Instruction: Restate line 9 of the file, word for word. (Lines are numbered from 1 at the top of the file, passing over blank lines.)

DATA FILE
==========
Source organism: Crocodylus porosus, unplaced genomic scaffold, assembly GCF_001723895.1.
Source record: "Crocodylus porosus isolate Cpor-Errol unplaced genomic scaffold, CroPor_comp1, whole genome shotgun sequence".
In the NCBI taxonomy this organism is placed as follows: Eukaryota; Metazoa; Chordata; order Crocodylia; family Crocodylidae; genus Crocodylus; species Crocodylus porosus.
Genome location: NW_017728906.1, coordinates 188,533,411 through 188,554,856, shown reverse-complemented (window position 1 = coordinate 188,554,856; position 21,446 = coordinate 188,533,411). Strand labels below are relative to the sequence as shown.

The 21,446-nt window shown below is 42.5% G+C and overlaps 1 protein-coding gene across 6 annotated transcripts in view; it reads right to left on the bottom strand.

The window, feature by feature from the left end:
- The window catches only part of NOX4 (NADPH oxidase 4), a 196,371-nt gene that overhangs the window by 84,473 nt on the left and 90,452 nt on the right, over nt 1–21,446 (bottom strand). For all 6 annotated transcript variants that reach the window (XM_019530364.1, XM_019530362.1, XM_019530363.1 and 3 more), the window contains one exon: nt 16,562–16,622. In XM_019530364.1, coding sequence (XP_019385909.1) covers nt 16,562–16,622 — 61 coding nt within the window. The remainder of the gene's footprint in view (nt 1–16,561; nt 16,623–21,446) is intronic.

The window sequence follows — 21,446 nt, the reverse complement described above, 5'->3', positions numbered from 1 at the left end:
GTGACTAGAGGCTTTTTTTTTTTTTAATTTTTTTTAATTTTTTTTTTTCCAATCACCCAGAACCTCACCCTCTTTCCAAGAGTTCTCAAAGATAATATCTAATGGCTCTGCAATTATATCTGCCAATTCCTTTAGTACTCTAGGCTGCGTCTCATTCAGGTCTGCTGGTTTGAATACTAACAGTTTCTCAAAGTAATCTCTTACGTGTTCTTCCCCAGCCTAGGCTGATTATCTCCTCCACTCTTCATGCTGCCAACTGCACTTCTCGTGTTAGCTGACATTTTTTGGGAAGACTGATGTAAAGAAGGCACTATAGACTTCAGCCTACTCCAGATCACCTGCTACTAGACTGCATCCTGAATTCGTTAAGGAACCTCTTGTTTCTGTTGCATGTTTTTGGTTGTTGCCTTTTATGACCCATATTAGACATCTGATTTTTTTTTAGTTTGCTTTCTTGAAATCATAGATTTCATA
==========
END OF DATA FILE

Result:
GTGACTAGAGGCTTTTTTTTTTTTTAATTTTTTTTAATTTTTTTTTTTCCAATCACCCAGAACCTCACCCTCTTTCCAAGAGTTCTCAAAGATAATATCTAATGGCTCTGCAATTATATCTGCCAATTCCTTTAGTACTCTAGGCTGCGTCTCATTCAGGTCTGCTGGTTTGAATACTAACAGTTTCTCAAAGTAATCTCTTACGTGTTCTTCCCCAGCCTAGGCTGATTATCTCCTCCACTCTTCATGCTGCCAACTGCACTTCTCGTGTTAGCTGACATTTTTTGGGAAGACTGATGTAAAGAAGGCACTATAGACTTCAGCCTACTCCAGATCACCTGCTACTAGACTGCATCCTGAATTCGTTAAGGAACCTCTTGTTTCTGTTGCATGTTTTTGGTTGTTGCCTTTTATGACCCATATTAGACATCTGATTTTTTTTTAGTTTGCTTTCTTGAAATCATAGATTTCATA